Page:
Tenesmus or Rectal tenesmus (Latin: tēnesmus, from Greek τεινεσμός teinesmos, from τείνω teínō to stretch, strain) is a feeling of incomplete defecation. It is the sensation of inability or difficulty to empty the bowel at defecation, even if the bowel contents have already been evacuated. Tenesmus indicates the feeling of a residue, and is not always correlated with the actual presence of residual fecal matter in the rectum. It is frequently painful and may be accompanied by involuntary straining and other gastrointestinal symptoms. Tenesmus has both a nociceptive and a neuropathic component.

Vesical tenesmus is a similar condition, experienced as a feeling of incomplete voiding despite the bladder being empty.

Often, rectal tenesmus is simply called tenesmus. The term rectal tenesmus is a retronym to distinguish defecation-related tenesmus from vesical tenesmus.[1]

Tenesmus is a closely related topic to obstructed defecation.

Tenesmus is characterized by a sensation of needing to pass stool, accompanied by pain, cramping, and straining. Despite straining, little stool is passed.[2] Tenesmus is generally associated with inflammatory diseases of the bowel, which may be caused by either infectious or noninfectious conditions. Conditions associated with tenesmus include:


Coeliac disease

Chronic arsenic poisoning

Colorectal cancer

Anal melanoma[3]

Cytomegalovirus (in immunocompromised patients)


Diverticular disease

Hemorrhoid, which are prolapsed

Imperforate hymen[4]

Inflammatory bowel disease

Irritable bowel syndrome

Ischemic colitis

Kidney stones, when a stone is lodged in the lower ureter [5]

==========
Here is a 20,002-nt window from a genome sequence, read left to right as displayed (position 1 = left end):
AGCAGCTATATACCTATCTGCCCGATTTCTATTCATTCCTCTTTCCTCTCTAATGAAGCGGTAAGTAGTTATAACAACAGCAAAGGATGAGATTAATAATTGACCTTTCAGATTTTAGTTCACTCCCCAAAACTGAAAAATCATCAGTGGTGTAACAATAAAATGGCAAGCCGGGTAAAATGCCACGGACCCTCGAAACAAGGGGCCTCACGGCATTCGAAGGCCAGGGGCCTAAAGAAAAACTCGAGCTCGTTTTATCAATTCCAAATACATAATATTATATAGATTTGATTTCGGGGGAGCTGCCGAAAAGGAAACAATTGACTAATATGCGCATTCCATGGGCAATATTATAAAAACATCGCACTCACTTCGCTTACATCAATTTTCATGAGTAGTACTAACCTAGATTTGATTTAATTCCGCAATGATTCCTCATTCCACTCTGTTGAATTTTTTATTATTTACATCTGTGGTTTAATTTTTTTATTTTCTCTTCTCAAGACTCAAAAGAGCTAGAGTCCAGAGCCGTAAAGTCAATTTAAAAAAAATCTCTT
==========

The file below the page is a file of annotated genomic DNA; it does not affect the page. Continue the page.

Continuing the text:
Pelvic organ prolapse

Radiation proctitis

Rectal gonorrhoea

Rectal lymphogranuloma venereum

Rectal lower gastrointestinal parasitic infection, particularly Trichuris trichiura (whipworm)



Ulcerative colitis

Tenesmus (rectal) is also associated with the installation of either a reversible or non reversible stoma where rectal disease may or may not be present. Patients who experience tenesmus as a result of stoma installation can experience the symptoms of tenesmus for the duration of the stoma presence. Long term pain management may need to be considered as a result.

Pain relief is administered concomitantly to the treatment of the primary disease causing tenesmus. Methadone has been shown to be an effective pain-reliever.[6]


  1. ^ “Wrong Diagnosis”. Retrieved 2007-07-09.
  2. ^ Sanchiz Soler, V.; MÍnguez Pérez, M.; Herreros Martínez, B.; Benages Martínez, A. (2000). “Protocolo de actuación ante la disquecia o el tenesmo”. Medicine – Programa de Formación Médica Continuada Acreditado. 8 (7): 367–369. doi:10.1016/S0304-5412(00)70072-2. ISSN 0304-5412.
  3. ^ Bejarano-García, A.; C. Núñez-Sousa; V. Aviñó-Tarazona; R. González-Gutiérrez (24 February 2011). “NEOPLASIA ANAL EN PACIENTE CON TENESMO”. Revista de la Sociedad Andaluza de Patología Digestiva. 34 (1).
  4. ^ Mwenda, Aruyaru Stanley (2013). “Imperforate Hymen – a care cause of acute abdominal pain and tenesmus: case report and review of the literature”. Pan African Medical Journal. 15. doi:10.11604/pamj.2013.15.28.2251.
  5. ^ Nephrolithiasis: Acute Renal Colic, Stephen W Leslie. eMedicine.
  6. ^ SÁNCHEZ POSADA, R.; P. VARILLAS LÓPEZ; C. CENTENO CORTÉS (2004). “Metadona como opioide inicial en pacientes con tenesmo rectal” (PDF). MED PAL. 11 (4): 201–204. Retrieved 21 May 2012.


Translate »
error: Content is protected !!